There were a few smallish towns just south of the Mason-Dixon Line like Frederick and Hagerstown that spawned music that traveled up the DC/Harrisburg punk rock axis. This local scene passed just west of my hometown Lancaster and competed for hegemony over the central PA sticks with the NY and Philly scenes. York, PA's Bona Fide Records provided the medium, but The Left remained pretty rural, and as far as I know, never really penetrated the urban hardcore scenes.
Innervoid: What gigs do you have planned?In mid-sized Lancaster, I was a few years behind the times, just discovering '77 era punk rock and the Stooges in the early 80s, but I grew up watching Monkees reruns, so The Left were a solid outfit with Jim Swope playing some of the best 60's psych punk guitar I ever.
Jim Swope: ...A possibility of another "farm" gig is always there. This has been our biggest setback trying to get gigs. If anyone feels sorry for us, you can hire us for a small, exceedingly small, unbelievably small, small fee. In fact, we might consider paying you to let us play.... bales of hay, sacks of beans, or empty beer bottles!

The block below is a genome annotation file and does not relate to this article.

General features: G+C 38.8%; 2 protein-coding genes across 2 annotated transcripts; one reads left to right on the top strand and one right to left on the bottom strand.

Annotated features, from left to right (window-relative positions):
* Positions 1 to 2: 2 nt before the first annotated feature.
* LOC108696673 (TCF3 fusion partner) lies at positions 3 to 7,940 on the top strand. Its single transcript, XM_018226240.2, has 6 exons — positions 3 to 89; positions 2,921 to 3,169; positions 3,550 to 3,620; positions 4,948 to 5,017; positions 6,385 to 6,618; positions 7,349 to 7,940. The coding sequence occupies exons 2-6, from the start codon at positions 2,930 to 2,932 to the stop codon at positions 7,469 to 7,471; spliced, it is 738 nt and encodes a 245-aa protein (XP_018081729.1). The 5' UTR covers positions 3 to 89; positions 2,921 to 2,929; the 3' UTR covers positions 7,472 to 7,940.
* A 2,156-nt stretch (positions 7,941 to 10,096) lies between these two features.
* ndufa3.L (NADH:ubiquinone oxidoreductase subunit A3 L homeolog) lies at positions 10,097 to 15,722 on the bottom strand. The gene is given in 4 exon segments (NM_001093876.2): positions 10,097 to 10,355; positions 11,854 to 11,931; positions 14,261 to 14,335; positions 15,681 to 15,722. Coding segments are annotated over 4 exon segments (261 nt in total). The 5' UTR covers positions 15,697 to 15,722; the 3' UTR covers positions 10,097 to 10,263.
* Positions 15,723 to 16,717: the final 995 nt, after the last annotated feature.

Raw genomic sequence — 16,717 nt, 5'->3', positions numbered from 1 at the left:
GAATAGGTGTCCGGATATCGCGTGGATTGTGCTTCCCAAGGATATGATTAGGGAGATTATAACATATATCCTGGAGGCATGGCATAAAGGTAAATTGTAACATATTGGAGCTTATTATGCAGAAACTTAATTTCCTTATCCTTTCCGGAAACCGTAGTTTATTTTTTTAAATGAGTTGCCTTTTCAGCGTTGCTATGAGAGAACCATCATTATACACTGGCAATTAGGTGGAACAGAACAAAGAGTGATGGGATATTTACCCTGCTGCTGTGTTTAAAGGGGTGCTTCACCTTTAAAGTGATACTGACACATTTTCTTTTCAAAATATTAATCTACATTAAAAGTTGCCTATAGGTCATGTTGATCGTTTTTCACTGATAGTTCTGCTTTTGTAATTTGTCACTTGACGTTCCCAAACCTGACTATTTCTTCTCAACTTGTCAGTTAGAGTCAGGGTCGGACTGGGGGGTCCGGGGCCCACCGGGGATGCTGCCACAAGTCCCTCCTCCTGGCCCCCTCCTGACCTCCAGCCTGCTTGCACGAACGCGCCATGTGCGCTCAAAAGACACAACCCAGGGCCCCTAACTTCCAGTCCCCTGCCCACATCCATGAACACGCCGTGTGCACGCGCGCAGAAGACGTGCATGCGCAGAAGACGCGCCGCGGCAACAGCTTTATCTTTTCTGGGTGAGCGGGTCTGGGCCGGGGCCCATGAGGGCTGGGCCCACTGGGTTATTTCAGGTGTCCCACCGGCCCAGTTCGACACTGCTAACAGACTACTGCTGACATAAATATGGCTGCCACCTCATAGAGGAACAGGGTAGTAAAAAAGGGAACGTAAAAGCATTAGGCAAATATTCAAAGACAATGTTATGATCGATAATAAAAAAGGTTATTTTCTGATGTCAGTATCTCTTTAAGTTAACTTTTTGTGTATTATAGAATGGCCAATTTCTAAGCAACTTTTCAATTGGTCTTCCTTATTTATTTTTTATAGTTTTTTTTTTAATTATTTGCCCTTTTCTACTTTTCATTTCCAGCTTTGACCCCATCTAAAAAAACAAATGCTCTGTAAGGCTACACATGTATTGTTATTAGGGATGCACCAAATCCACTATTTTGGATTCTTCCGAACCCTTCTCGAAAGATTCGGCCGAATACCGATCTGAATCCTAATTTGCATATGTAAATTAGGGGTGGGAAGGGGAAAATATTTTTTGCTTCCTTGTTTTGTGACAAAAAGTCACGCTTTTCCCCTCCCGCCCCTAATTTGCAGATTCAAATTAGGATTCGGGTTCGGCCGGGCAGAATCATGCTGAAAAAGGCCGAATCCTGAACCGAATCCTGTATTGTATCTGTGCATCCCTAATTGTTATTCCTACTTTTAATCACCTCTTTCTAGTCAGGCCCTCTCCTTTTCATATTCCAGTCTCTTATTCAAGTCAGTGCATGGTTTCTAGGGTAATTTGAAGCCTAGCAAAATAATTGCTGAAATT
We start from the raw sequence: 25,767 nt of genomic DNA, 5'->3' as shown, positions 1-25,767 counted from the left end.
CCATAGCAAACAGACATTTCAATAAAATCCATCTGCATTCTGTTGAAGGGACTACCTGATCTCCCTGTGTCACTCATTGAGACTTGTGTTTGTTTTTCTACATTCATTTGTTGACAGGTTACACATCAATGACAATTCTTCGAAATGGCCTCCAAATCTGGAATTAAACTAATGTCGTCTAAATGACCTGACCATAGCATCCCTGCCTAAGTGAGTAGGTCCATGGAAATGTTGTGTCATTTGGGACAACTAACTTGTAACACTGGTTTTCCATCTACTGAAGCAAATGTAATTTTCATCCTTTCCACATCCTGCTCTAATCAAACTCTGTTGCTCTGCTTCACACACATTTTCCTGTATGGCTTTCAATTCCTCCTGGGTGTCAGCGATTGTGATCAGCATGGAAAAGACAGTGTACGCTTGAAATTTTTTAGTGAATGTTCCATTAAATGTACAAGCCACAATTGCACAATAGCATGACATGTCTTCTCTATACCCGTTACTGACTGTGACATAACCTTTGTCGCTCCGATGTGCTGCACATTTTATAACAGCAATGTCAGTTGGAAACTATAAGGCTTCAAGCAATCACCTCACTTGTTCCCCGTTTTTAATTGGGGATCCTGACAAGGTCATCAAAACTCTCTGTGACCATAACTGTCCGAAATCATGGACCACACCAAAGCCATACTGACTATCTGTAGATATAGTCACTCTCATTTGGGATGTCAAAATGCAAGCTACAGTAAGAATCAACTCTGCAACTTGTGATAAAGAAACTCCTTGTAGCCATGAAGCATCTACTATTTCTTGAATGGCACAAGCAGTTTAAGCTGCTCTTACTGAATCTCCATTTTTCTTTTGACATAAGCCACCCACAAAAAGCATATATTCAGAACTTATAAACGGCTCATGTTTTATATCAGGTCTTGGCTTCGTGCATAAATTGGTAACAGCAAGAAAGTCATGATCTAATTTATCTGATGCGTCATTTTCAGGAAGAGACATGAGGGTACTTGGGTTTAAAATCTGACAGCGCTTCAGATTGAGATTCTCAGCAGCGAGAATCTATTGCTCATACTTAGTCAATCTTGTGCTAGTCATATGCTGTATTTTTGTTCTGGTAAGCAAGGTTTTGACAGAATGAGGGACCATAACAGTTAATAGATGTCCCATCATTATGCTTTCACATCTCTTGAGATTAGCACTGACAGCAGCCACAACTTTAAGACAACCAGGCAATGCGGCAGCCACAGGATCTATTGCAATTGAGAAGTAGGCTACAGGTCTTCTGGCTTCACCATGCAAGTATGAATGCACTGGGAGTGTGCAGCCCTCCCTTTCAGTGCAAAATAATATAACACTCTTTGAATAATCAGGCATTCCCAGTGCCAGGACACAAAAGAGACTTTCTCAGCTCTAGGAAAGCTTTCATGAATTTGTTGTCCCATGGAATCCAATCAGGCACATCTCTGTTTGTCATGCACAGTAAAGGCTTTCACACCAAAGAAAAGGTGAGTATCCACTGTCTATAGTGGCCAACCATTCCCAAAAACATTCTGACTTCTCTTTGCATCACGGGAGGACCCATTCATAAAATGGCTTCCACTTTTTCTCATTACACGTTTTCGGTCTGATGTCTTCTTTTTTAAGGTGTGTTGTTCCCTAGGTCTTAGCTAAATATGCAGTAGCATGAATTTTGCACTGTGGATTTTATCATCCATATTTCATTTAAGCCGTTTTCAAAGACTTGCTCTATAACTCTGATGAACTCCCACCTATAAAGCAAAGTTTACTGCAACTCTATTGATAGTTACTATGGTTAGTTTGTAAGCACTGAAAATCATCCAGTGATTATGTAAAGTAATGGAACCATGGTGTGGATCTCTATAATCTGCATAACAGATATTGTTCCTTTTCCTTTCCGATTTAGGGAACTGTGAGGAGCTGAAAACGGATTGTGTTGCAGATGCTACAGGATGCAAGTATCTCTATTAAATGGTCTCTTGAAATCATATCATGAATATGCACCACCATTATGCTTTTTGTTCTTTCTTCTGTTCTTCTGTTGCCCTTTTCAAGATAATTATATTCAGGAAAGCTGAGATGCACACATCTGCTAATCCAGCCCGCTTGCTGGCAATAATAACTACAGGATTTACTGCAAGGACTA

I still love 'em, I do... and these are some of my favorites:
HELL - It's the World
Youngster on the Force
Last Train to Hagerstown
Band members went on to form The Dusters, Monster Rock, and the Voodoo Love Gods and had tracks on Bona Fide's The Deadly Spawn compilation.
Buy THIS from Bona Fide Records: Jesus Loves The Left. It includes their complete discography plus 4 unreleased tracks.
The Left on Facebook
Their first album cranked loudly in the pickup is the exact duration of a run to my local neighborhood 7-11. Hit it!
Artwork by Fat Pat and John Hornick
"Your So" is from Bona Fide's Train to Disaster compilation.
I'm on a hunt for the proto-Left demo tape by the Embryonic Magnetos.